Friday, 27 March 2009

Living on the edge for Illustration Friday - Nowhere

It is said that if you’re not living on the edge, you are taking up too much room. I agree, so today I’m going to live on the edge and change the rules for Illustration Friday! Not for all the artists that take part, of course, just for me. The prompt today is ‘poise’. Great topic and I’m absolutely certain there will be some amazingly good interpretations – as there always are from the many talented people who take part in this weekly challenge.

I had a little think about the word ‘poise’ and how I could connect that with one of my paintings. All the women I paint have both POISE and GRACE in abundance. Maybe it doesn’t always shine through in the naive paintings I do of them, but they have all those attributes – and more – in ‘real life’, so it’d be very difficult to choose just one or, indeed, to paint a new one.

Instead, I’m going to be very rebellious today and change the rules. My personal prompt for this particular Illustration Friday is ‘nowhere’.

We’ve all been to nowhere. It might have been in the middle of Borneo or Beijing. It might have been in Timbuktu, or along a time-worn trail in Tuscany. Was it on an isolated South Pacific island, or under a desert moon in Mali? Perhaps you found nowhere on a dhow off the palm-fringed coast of Zanzibar, or was your nowhere in the middle of Manhattan? Nowhere is a setting, a situation and a state of mind. It’s not on any map, but you know it when you’re there.

Where is your nowhere?

Tuesday, 24 March 2009

Night Moves

Against the melting blue sky we saw the shadowy silhouette of a cheetah as he disappeared into a thicket of acacia while the sun slipped behind the hills to make way for the night. A canopy of stars lit the plain stretching towards Kilimanjaro far way beyond Amboseli, but often majestically visible in daylight. The only sound was the shrill short whistle of cicadas and the gentle, velvet whisper of the night air as we drove over the little track across the savannah.

We saw fever trees etched in inky black against the huge African moon and a herd of hartebeest with their sentinels perched on ant hills. Over there, a scattering of gazelle and a waterhole in which the moon was reflected like a large and solitary water lily. We climbed, then turned downhill to a stream bed where we hoped we might see a leopard.

The trees were taller and denser here and multi-shaped. They half encircled another small waterhole on higher ground and we stopped to watch huddled impala drinking and throwing up their heads to listen for the sound of danger. There was a contrast of peace and tension, light and shadow. A nightjar shrieked. Silence mixed with the splash and gurgle of water and the night noises of a hungry Africa.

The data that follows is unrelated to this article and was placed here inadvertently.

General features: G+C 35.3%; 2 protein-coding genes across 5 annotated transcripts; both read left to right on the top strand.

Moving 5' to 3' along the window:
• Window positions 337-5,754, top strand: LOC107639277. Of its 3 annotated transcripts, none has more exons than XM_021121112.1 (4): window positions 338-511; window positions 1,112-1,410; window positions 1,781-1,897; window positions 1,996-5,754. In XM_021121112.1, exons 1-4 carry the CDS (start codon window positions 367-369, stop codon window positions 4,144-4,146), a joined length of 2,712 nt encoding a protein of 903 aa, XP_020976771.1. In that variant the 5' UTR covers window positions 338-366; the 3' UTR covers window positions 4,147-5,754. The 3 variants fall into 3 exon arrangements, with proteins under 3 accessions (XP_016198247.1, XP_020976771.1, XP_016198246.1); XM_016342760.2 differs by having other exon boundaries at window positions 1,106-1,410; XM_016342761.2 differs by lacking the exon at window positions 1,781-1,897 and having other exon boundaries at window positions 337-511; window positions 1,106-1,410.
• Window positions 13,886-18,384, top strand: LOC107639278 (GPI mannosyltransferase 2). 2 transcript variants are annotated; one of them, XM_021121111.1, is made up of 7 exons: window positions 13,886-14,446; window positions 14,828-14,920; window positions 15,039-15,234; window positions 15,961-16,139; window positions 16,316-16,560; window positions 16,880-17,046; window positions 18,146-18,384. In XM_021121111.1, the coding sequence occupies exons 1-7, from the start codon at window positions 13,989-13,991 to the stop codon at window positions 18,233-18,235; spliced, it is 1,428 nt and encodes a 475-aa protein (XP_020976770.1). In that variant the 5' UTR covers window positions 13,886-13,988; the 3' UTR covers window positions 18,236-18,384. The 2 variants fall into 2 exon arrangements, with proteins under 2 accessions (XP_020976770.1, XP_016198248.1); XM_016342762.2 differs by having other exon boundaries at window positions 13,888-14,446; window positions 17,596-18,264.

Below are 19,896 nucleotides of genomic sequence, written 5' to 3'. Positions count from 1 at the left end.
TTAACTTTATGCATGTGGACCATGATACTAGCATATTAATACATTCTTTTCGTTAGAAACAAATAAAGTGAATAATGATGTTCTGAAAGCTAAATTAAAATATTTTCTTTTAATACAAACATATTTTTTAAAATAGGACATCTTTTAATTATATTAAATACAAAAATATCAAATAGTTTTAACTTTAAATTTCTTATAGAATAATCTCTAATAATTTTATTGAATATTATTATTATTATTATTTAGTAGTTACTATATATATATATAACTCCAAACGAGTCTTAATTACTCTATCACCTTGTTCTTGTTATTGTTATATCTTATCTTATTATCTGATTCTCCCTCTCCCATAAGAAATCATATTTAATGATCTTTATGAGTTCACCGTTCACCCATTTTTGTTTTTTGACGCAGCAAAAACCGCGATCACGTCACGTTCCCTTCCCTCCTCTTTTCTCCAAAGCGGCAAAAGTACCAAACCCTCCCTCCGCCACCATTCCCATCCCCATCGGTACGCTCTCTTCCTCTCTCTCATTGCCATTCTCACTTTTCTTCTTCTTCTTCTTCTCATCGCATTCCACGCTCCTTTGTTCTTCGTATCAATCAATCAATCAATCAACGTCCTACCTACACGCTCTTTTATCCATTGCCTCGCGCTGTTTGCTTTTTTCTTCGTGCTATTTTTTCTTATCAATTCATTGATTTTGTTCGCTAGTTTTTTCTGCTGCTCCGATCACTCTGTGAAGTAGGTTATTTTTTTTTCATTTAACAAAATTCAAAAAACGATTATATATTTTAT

I looked hard into the moon shadows of the acacia trees and saw a darker shape moving down the trampled mud path to the waterhole. ‘It’s a rhino,’ Guy whispered.

As it came out of the shadows I could see more clearly the thick armour plating of its hide. He wouldn’t be attacked so the animal didn’t have to hesitate or sniff the air. He simply drank from the shimmering pool. We could hear the sucking and sloshing as though water was being slopped from a bucket.

We waited quietly as the Jurassic beast quenched his thirst and we watched the moon rise higher. Silver flooded the waterhole and removed the acacia shadows, darkening others and lighting the rhino’s hide so it shone like metal as he ambled away. Presently a jackal barked shrilly with a suddenness that startled us and a lion roared with the chesty power of Pavarotti. One could almost feel the air tremble, although he wasn’t that close.

He was leading his young pride to drink. We watched them, one, two, three, four young with two older lionesses. The male drank alone while the family stood behind in respect. Once sated, he turned away and gave a cheeky youngster a cuff and a rich growl in passing

The early October night had enough chill in it to cause a shiver. An impala buck, its fine head of horns outlined in the moonlight was standing watching the movement of the lions. It took a few steps towards them and thumped its forelegs on the ground, drumming a warning, then swung swiftly round and cantered away onto the open plain that stretched to the stars on the far horizon. It was time to return to camp. Guy - my alpha male - was hungry!

Saturday, 21 March 2009

Illustration Friday - Subtract